Friday, July 25th, 12:00-1:45pm
Location: Conference Room 4, Student Activities Center (basement level) (map)

Self-Editing Strategies for Non-Native Speakers of English
Adrienne Lynett, Applied Linguistics
This workshop will provide concrete strategies and online tools to enable non-native speakers of English to make appropriate vocabulary choices and approach issues like article and preposition usage in their own writing projects.
Wednesday, July 30th, 5:10-6:50pm (please note the corrected time)
Location: Conference Room 4, Student Activities Center (basement level)
(map)

UCLA IRB Review: Policy and Procedures
Paul Lillig, UCLA Office of the Human Research Protections Program (OHRPP)
This workshop will provide an overview of the UCLA IRB application process and related policies and procedures.
Friday, August 1st, 12:00-12:45pm
Location: Conference Room 4, Student Activities Center (basement level) (map)

How to Make an Argument
Matt Knauff, Philosophy
This workshop will discuss how to make, situate, and qualify arguments appropriately in graduate-level academic writing. Participants will learn what the basic components of any solid argument are and how to structure them into a coherent, persuasive whole. They will practice constructing their own arguments and analyzing arguments from scholarly articles. Participants are encouraged to bring one or two scholarly articles to the workshop to practice analyzing arguments in their own fields
Friday, August 8th, 12:00-1:50pm
Location: Conference Room 4, Student Activities Center (basement level) (map)


Workshops on Writing Grants and Fellowships

Writing the Fulbright U.S. Fellowship Application
Marilyn Gray, Director, Graduate Writing Center
Rocio Flores, Graduate Division Fellowship Services
This workshop will cover strategies for writing the Fulbright U.S. fellowship application. We will discuss the structure and content of key documents using examples. We will address writing tips for fellowship applications as well as specific advice for this Fulbright fellowship.
Wednesday, July 16th, 10:00-11:45am
Location: Bunche Hall, Room 6275

More workshops coming soon...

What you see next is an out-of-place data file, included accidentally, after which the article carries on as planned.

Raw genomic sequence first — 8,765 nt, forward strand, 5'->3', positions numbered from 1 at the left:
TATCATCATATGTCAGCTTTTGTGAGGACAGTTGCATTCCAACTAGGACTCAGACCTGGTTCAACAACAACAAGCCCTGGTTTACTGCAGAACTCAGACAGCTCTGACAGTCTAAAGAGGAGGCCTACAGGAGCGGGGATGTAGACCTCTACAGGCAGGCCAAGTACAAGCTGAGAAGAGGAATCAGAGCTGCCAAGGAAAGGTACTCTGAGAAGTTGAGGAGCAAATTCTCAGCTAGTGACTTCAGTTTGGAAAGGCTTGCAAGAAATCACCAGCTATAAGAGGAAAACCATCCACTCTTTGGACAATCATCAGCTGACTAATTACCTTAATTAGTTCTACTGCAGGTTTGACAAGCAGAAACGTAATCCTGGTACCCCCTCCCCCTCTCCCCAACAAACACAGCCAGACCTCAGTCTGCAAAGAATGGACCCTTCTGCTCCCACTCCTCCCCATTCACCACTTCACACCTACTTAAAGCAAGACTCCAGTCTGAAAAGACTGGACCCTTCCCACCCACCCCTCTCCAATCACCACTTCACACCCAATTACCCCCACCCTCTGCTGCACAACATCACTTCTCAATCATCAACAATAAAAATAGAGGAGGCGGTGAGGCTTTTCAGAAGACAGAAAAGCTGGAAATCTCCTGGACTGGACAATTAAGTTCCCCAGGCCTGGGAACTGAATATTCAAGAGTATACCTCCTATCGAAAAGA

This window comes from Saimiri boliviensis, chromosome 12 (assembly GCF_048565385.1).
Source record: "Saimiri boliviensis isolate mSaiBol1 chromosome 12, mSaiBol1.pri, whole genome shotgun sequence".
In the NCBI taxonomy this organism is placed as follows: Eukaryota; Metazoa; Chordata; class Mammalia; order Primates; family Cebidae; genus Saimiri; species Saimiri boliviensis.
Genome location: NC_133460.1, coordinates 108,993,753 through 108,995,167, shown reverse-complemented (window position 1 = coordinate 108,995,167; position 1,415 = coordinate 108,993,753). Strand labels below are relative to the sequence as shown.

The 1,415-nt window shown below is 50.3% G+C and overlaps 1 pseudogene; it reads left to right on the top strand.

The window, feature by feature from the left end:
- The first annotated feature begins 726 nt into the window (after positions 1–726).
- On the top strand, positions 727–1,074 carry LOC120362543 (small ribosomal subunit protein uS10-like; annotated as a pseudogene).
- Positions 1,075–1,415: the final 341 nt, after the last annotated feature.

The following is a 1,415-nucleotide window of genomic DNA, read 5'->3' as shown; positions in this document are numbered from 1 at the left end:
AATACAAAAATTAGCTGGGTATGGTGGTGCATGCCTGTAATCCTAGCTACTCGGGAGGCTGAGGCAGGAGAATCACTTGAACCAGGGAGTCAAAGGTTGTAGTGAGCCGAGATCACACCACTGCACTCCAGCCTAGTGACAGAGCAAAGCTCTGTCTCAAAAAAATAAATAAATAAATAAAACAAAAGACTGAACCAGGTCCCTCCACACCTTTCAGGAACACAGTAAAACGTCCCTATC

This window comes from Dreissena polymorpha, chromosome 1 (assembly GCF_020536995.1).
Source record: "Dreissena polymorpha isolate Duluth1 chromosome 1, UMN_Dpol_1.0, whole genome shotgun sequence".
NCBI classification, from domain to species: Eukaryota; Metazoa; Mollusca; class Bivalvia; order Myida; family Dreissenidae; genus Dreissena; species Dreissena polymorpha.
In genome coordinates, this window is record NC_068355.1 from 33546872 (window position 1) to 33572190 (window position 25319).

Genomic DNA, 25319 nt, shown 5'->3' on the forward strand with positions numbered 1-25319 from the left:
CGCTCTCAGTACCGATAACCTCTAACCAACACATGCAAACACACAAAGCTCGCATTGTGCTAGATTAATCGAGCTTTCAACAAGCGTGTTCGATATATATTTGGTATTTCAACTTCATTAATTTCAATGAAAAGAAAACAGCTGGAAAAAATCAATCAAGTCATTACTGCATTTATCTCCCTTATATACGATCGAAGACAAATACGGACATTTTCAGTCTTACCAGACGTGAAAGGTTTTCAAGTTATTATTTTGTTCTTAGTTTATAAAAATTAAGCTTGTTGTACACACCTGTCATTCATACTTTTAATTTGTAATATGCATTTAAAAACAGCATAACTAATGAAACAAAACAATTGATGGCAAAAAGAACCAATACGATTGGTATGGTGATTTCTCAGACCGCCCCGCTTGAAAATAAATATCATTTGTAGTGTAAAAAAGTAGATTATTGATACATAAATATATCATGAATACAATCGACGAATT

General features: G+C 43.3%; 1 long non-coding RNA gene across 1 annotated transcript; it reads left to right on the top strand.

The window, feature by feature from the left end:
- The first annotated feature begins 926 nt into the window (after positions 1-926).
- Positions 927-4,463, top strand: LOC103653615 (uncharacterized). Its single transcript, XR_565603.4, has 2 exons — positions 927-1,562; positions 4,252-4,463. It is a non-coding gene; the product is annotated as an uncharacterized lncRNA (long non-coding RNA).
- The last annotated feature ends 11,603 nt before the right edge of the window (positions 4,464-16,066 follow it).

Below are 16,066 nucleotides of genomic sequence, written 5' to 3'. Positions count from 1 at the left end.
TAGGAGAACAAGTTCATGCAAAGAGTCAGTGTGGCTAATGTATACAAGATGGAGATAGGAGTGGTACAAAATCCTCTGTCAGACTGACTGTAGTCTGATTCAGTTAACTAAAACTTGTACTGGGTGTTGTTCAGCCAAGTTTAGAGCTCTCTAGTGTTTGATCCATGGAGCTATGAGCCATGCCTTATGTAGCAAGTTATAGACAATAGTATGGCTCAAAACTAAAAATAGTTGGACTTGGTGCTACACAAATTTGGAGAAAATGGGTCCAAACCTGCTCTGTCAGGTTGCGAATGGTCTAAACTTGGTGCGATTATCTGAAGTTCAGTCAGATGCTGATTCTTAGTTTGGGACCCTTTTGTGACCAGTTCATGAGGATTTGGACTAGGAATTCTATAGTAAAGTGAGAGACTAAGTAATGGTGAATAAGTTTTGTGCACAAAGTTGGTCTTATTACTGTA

We have some previously-recorded online workshops about writing in the sciences, including workshops on applying for the NIH NRSA fellowship and writing dissertation proposal and an article-based dissertation in the sciences. For more information, click here.


Statistical Software Workshops and Consultation

Current and former workshops: http://www.ats.ucla.edu/stat/seminars/default.htm

For walk-in consulting information, Stat books for loan, and the most up-to-date listing of seminars, please see the Statistical Consulting Services web page of the Institute for Digital Research and Education. The Statistical Consulting Services also keep an extensive archive of past workshops, which may be found here.


Research Workshops

Research Workshops
Click the link below for a current listing of research workshops offered by the UCLA Library:
http://www.library.ucla.edu/service/research-workshops

Research Guides
Online research guides link to key resources and reference books for certain courses and disciplines. Subject guides, course guides, and general research guides are available.

Research Appointments
Graduate students are encouraged to contact the Library's subject specialists for more specialized and personalized assistance with research, library resources, and subject databases; find a complete list of all subject specialists here.

Copyright Questions
Contact the Library's copyright experts for assistance with copyright, publishing, intellectual property, and other related issues at copyright@library.ucla.edu.

To see the most current schedule of UCLA Library workshops, consult the UCLA Library seminar page.